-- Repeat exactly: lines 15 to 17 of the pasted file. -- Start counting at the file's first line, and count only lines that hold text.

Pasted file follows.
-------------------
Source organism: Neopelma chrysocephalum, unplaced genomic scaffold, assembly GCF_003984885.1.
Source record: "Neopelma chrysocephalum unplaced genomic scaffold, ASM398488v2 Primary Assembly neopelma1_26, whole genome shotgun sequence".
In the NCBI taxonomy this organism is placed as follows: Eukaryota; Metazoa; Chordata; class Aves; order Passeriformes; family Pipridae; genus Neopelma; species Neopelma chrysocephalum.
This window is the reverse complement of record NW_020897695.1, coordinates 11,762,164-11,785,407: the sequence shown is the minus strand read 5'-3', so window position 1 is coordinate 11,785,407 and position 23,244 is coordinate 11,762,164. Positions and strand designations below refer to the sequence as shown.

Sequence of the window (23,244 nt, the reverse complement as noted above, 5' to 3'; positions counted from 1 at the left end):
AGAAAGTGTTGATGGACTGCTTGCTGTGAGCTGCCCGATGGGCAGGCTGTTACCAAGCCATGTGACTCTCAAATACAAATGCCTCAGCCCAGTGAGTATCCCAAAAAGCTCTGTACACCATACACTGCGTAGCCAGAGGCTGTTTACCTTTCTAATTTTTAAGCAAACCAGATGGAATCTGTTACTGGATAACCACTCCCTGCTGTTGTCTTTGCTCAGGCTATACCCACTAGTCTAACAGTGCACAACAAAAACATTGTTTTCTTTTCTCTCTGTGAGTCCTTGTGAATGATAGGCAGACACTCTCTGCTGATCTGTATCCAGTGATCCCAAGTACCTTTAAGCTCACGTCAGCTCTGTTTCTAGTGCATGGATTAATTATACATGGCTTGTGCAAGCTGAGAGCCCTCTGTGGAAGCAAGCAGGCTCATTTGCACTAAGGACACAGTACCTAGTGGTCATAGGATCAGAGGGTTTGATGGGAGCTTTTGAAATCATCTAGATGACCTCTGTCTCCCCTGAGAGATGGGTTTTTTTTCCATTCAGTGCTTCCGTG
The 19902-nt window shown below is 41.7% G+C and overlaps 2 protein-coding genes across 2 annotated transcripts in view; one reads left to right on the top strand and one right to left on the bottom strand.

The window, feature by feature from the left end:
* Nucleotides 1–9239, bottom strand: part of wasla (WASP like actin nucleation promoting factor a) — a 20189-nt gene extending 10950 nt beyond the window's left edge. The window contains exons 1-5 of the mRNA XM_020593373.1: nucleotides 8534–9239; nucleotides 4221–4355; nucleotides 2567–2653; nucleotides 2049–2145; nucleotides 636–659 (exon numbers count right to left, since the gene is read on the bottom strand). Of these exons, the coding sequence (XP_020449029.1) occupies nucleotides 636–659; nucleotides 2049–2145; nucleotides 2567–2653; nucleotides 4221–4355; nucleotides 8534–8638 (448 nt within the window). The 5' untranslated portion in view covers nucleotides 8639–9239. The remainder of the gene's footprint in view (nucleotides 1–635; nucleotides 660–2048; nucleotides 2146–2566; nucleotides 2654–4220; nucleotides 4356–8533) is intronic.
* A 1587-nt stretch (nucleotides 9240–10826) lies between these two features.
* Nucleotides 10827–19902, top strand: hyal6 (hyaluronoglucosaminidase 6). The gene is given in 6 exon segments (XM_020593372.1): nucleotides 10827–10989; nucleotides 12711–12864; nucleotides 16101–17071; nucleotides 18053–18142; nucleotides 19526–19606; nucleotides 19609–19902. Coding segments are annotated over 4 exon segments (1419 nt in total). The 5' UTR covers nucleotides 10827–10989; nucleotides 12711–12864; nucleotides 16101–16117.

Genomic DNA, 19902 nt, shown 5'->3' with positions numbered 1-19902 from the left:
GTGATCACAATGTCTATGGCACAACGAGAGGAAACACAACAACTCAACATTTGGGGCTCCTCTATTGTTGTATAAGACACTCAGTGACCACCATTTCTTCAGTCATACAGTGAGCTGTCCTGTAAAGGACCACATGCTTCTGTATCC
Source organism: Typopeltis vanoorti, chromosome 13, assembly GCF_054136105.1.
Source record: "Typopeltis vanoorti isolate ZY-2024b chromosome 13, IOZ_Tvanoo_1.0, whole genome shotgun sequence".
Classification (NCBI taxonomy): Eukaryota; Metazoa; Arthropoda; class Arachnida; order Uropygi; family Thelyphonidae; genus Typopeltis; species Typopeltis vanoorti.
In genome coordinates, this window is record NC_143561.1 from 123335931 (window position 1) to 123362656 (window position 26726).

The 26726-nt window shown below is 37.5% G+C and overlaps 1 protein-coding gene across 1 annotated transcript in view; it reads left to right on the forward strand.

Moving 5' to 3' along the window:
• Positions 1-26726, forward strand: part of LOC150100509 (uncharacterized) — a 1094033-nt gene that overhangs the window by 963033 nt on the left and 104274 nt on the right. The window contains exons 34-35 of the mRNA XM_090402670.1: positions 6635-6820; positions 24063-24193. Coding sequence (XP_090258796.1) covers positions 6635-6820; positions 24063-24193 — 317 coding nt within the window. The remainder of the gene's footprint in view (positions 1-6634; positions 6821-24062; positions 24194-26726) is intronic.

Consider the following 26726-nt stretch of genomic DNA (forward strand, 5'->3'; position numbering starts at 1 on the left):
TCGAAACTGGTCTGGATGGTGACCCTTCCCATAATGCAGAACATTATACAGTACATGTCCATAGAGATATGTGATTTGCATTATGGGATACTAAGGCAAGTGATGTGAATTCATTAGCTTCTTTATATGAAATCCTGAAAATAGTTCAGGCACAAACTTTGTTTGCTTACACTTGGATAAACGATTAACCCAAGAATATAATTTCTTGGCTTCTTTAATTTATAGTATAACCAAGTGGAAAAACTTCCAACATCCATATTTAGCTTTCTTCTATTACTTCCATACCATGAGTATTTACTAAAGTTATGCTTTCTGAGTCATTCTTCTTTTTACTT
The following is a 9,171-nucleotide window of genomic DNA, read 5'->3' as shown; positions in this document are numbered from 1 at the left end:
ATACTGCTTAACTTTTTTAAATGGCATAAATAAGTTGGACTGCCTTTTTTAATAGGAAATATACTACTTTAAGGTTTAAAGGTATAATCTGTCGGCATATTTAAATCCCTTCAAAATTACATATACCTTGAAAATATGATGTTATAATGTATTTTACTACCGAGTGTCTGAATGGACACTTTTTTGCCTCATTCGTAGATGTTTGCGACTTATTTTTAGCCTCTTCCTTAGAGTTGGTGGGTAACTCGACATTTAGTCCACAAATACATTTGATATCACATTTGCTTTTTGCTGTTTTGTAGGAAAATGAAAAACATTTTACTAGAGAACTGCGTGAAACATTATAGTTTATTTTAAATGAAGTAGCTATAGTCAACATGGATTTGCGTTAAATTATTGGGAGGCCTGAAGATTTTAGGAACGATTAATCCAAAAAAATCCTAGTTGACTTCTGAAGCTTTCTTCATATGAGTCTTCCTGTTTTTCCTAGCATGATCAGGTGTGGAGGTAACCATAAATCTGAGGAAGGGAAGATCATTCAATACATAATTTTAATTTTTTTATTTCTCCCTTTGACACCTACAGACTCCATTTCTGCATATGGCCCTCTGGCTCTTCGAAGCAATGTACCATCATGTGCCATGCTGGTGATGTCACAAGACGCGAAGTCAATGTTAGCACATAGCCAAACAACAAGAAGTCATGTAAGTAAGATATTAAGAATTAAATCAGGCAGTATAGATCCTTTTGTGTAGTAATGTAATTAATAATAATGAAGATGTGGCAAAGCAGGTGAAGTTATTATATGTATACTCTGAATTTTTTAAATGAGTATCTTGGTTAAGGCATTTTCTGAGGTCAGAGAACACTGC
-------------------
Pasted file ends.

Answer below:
Source record: "Typopeltis vanoorti isolate ZY-2024b chromosome 13, IOZ_Tvanoo_1.0, whole genome shotgun sequence".
Classification (NCBI taxonomy): Eukaryota; Metazoa; Arthropoda; class Arachnida; order Uropygi; family Thelyphonidae; genus Typopeltis; species Typopeltis vanoorti.
In genome coordinates, this window is record NC_143561.1 from 123335931 (window position 1) to 123362656 (window position 26726).